Let Them Feel Pain

No well-adjusted parents enjoy seeing their children sad, in pain, or fearful.

Yet …

When your children are experiencing negative emotions, do your best to remain calm. Do your best to receive those emotions and communicate that they are acceptable. Demand of yourself that you step back and allow your children to work through these emotions.

You can and should help them process their pain through conversation, of course, but do not rush to sweep their icky feelings away.

When you rush to do anything—everything!—to make your children feel better …

When you panic and, through language and tone, express that you are also flooded with pain …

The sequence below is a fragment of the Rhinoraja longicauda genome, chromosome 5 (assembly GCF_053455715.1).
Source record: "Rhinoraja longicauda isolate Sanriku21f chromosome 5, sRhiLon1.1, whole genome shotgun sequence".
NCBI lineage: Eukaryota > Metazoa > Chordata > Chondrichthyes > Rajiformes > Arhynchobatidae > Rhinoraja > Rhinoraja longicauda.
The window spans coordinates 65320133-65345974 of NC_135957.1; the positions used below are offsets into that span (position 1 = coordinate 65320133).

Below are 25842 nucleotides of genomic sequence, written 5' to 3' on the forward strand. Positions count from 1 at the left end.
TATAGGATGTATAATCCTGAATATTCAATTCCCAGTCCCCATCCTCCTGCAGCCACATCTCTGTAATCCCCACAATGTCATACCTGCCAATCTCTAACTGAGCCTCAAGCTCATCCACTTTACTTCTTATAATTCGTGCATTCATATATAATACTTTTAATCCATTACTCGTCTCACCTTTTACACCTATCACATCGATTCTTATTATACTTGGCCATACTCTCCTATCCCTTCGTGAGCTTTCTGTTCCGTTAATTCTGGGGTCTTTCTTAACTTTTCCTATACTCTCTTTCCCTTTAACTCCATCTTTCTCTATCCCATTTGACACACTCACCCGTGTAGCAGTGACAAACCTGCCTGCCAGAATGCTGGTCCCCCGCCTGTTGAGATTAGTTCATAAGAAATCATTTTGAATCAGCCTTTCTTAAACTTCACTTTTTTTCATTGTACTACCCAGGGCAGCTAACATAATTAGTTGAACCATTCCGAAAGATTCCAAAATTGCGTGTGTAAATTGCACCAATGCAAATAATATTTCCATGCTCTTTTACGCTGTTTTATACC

When you step in and save the day …

… think about what you inadvertently communicate …

You communicate that pain is an unacceptable condition. You model the frantic need to make pain go away at all costs. You model the behavior of reaching for anything to make negative feelings dissipate.

This is...

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Prod the Bear

Do you revisit conflict when tempers have cooled?

Or …

When your child has a giant emotional meltdown, do you breathe a sigh of relief after it passes and go about your business?

Don’t prod a sleeping bear, right?

The truth is, the gold is in the second half. When you and your child revisit a conflict with clear heads, you can find solutions. This is where growth happens. It is where you and your child can begin to appreciate each other’s perspectives, and it is where you can find solutions absent of the flood of emotions that were clouding your thoughts in round one.

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